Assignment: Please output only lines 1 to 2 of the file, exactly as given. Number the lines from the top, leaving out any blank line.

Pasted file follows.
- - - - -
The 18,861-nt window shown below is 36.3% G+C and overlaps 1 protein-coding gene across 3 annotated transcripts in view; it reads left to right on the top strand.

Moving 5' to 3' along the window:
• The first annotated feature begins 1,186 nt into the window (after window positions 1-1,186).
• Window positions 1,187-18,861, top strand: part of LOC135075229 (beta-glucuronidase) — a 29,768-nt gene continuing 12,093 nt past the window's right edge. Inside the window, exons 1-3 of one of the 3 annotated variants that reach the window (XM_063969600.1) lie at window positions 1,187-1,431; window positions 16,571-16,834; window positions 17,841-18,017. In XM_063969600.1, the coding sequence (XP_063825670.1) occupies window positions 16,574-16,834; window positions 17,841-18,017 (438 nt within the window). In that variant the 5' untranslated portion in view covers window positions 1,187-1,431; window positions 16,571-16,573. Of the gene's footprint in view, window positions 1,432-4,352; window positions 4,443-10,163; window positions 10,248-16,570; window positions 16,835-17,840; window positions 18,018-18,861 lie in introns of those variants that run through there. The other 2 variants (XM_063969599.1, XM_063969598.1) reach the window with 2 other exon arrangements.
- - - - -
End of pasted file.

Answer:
The 18,861-nt window shown below is 36.3% G+C and overlaps 1 protein-coding gene across 3 annotated transcripts in view; it reads left to right on the top strand.

Moving 5' to 3' along the window: